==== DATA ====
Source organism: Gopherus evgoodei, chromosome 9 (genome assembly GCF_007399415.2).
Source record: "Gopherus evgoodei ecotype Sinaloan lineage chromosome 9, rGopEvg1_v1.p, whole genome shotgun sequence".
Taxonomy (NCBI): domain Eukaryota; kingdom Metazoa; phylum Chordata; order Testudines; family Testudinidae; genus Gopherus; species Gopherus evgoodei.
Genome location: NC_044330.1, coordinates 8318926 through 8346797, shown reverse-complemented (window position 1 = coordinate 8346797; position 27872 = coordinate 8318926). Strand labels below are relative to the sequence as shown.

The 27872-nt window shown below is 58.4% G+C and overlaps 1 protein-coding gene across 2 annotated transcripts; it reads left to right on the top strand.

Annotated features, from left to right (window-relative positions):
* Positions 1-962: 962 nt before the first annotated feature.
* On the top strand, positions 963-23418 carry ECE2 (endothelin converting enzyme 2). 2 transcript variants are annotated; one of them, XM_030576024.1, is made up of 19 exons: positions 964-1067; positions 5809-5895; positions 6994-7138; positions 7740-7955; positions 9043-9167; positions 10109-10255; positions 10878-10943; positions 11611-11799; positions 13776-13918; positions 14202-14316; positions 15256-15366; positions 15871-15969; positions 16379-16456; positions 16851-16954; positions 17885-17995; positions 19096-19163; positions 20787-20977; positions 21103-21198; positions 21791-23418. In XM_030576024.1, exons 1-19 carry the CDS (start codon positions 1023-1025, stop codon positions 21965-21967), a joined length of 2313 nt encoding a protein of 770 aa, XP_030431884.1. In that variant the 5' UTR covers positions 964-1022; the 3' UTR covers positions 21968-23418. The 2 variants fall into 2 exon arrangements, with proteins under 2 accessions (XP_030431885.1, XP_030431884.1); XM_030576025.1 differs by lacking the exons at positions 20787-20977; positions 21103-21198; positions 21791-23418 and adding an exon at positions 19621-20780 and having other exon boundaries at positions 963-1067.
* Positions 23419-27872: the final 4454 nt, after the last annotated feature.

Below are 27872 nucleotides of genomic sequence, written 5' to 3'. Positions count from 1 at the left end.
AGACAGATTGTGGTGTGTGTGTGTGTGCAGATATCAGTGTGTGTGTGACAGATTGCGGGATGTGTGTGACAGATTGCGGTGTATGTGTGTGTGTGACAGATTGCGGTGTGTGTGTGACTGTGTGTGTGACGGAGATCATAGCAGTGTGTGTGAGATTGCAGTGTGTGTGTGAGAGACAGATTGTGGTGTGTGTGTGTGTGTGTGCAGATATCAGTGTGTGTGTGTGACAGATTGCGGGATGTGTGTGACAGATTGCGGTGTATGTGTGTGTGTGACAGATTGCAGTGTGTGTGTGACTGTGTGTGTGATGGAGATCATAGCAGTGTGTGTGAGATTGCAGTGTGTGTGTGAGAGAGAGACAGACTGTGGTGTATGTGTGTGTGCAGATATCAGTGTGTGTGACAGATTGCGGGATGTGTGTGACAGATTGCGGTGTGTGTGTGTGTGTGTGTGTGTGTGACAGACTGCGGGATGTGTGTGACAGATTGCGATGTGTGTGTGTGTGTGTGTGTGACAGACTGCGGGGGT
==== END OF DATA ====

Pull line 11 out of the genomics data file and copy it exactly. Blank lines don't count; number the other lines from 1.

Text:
AGACAGATTGTGGTGTGTGTGTGTGTGCAGATATCAGTGTGTGTGTGACAGATTGCGGGATGTGTGTGACAGATTGCGGTGTATGTGTGTGTGTGACAGATTGCGGTGTGTGTGTGACTGTGTGTGTGACGGAGATCATAGCAGTGTGTGTGAGATTGCAGTGTGTGTGTGAGAGACAGATTGTGGTGTGTGTGTGTGTGTGTGCAGATATCAGTGTGTGTGTGTGACAGATTGCGGGATGTGTGTGACAGATTGCGGTGTATGTGTGTGTGTGACAGATTGCAGTGTGTGTGTGACTGTGTGTGTGATGGAGATCATAGCAGTGTGTGTGAGATTGCAGTGTGTGTGTGAGAGAGAGACAGACTGTGGTGTATGTGTGTGTGCAGATATCAGTGTGTGTGACAGATTGCGGGATGTGTGTGACAGATTGCGGTGTGTGTGTGTGTGTGTGTGTGTGTGACAGACTGCGGGATGTGTGTGACAGATTGCGATGTGTGTGTGTGTGTGTGTGTGACAGACTGCGGGGGT